What is true joy?

In this season of celebrations lie the basics of how to live a fulfilled life.

Simchat torah dancing 311 R (photo credit: Reuters/Ronen Zvulun)
Simchat torah dancing 311 R
(photo credit: Reuters/Ronen Zvulun)
Anger, depression, sadness – fascinating topics for a novel! But what about calm, happiness and fulfillment? Not much of a pageturner there. To some these would seem rather boring but, in the last few years, an entire new area of study, positive psychology, has developed that finds the latter intriguing. Rather than pathologizing and looking at what is wrong with people, it looks at what works and builds on that. Positive psychologists go out into the community and find contented people; they work out what makes them cheerful in order to then spread this to others.
Perhaps a good time for a positive psychologist to go out and look for joy is during the season of Succot and Simhat Torah. All the festivals are times of rejoicing but only Succot is called zman simhateinu (season of our happiness).
While today we immediately think of Simhat Torah when it comes to joy, the Mishna (Succa 5:1) tells us about a ceremony held on Succot that “he who has not seen the rejoicing at the place of the water-drawing has never in his life seen true rejoicing.”
Something about this ancient Temple ritual made it the essence of happiness.
A golden flask was filled with water from the Silwan valley and brought to the water gate at the Temple, where the shofar was sounded and a priest on duty poured this water and some wine into bowls that went to the altar as libations.
This ceremony was accompanied by sounding the shofar (Succa 4:9-10).
Maimonides (Mishne Torah, Shofar 8:14) tells us that the greatest of Israel’s wise men would dance, clap their hands, sing and rejoice in the Temple while the entire people would come to see and hear. The Talmud (Succa 53a) tell us that Rabbi Simeon ben Gamliel used to take eight burning torches in one hand and throw them into the air; as he threw one, he caught another, and not one torch touched another.
What can this strange if colorful ceremony teach us about joy? Four suggestions: • Water is the simplest of beverages.
There’s no recipe for it but one finds it and uses it. Wine, on the other hand, is the most complicated of drinks, and great skill and experience are needed to make it. On Simhat Beit Hasho’eva, the water libation ceremony held during the intermediate days of Succot, both were given as offerings simultaneously and the bowls they were put into were constructed in such a way that both would reach the altar at exactly the same time. The ceremony is telling us that both are equally valuable even though we often value wine above water. In life, too, we tend to value the expensive, the unusual, the complicated. By making such a fuss of water we learn to appreciate what is simple and everyday.
• The singing and antics of the priests and rabbis are very hierarchical. Only the important personages were involved, while most people were onlookers.
However, at the same time, the hierarchy is being broken down. We see people behaving in ways that are unusual and even demeaning. So much so that Maimonides reminds us that “whoever holds himself proud, giving himself honor, and acts haughtily in such situations is a sinner and a fool… In contrast, anyone who lowers himself and thinks lightly of his person in these situations is truly a great person, worthy of honor” (Mishne Torah, Shofar 8:15).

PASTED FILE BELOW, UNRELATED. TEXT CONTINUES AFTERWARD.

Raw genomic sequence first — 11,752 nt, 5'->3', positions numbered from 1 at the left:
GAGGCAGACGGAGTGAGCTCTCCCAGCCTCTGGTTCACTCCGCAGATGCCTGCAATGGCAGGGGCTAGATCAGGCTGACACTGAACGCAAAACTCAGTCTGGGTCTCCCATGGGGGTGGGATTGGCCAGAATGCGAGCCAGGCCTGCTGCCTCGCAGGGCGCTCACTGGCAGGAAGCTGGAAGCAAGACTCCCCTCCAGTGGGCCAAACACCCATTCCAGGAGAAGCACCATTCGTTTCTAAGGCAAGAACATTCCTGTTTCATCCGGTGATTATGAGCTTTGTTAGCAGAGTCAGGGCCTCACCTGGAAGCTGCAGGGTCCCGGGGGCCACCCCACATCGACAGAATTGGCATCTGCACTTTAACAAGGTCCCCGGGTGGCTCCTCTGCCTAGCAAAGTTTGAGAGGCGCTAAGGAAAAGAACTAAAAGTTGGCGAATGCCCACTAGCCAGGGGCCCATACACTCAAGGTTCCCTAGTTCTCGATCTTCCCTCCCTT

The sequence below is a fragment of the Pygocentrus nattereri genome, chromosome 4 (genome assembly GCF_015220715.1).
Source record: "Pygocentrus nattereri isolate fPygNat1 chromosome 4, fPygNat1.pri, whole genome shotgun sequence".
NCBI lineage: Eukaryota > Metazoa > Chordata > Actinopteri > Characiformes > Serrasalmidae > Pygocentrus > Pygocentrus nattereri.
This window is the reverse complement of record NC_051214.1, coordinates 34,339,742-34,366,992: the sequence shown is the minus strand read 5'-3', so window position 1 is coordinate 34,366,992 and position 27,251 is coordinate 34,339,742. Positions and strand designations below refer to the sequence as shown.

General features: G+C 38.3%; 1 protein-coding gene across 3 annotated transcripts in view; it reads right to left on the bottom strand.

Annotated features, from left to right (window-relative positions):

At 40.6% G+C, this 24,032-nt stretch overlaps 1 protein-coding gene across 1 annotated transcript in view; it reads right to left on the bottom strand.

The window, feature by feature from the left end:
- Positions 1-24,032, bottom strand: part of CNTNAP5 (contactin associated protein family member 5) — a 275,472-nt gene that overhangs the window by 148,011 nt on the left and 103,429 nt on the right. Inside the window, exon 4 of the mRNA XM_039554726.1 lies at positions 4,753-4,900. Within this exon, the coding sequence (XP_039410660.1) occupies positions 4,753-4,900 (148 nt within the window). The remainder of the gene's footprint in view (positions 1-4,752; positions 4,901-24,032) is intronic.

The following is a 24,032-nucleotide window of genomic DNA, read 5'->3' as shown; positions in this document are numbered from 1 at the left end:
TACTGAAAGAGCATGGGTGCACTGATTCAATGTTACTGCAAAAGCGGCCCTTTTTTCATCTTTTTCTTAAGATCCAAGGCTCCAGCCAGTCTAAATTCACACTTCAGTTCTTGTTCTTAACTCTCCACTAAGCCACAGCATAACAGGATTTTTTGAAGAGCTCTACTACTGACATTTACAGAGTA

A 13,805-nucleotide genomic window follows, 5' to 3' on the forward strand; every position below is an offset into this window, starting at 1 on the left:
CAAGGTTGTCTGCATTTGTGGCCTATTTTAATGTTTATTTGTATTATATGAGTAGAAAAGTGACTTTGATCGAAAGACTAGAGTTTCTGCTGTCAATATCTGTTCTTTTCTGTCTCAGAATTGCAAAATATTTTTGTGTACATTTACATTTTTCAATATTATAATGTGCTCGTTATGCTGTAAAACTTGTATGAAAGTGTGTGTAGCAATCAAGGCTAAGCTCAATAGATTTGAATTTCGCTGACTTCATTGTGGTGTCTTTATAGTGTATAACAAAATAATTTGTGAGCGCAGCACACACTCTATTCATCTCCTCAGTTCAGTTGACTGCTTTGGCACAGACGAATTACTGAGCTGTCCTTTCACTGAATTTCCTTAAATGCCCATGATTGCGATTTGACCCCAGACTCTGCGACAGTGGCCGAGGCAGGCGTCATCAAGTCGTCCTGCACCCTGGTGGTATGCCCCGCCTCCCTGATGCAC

The dual nature of the proceedings – hierarchical while breaking down the hierarchy – teach us to appreciate our place in the world but also remind us that these hierarchies are permeable. There are times when priests behave like clowns and, therefore, also times that clowns can be like priests. We are not bound to our positions in the world, but neither need we be unhappy or frustrated by them.
• The Mishna in Succa 5:2-3 tells us that lamps were set up so people could see the ceremony and “the wicks used by the novices to kindle the lamps made out of priests’ worn-out undergarments.” They did this because priestly clothing was bought with public funds and when one uses public funds one needs to be especially careful not to be wasteful. In other words, integrity.
• Finally we have Rabbi Simeon ben Gamliel literally playing with fire. He is aware of how fragile life is. He knows he can be burnt at any moment. And yet he is joyful. The Book of Ecclesiastes expresses the same idea. While life is fragile there can still be joy. We read Ecclesiastes on the Shabbat of Succot when we rejoice even though we are in a rickety hut that can collapse at any moment.
Appreciating all the world offers – simple or complicated; being happy with one’s place in the world but knowing that this place is not set in stone; integrity; joy despite fragility – I would claim that these are the four basic elements of living a happy life.
Nowadays much of the revelry and joy associated with Simhat Beit Ha’shoeva has been transferred to Simhat Torah. So as we dance, sing, and behave in different ways to usual, let’s remember that in this celebration lie the basics of how to live a fulfilled life.
The writer is a faculty member at the Pardes Institute of Jewish Studies.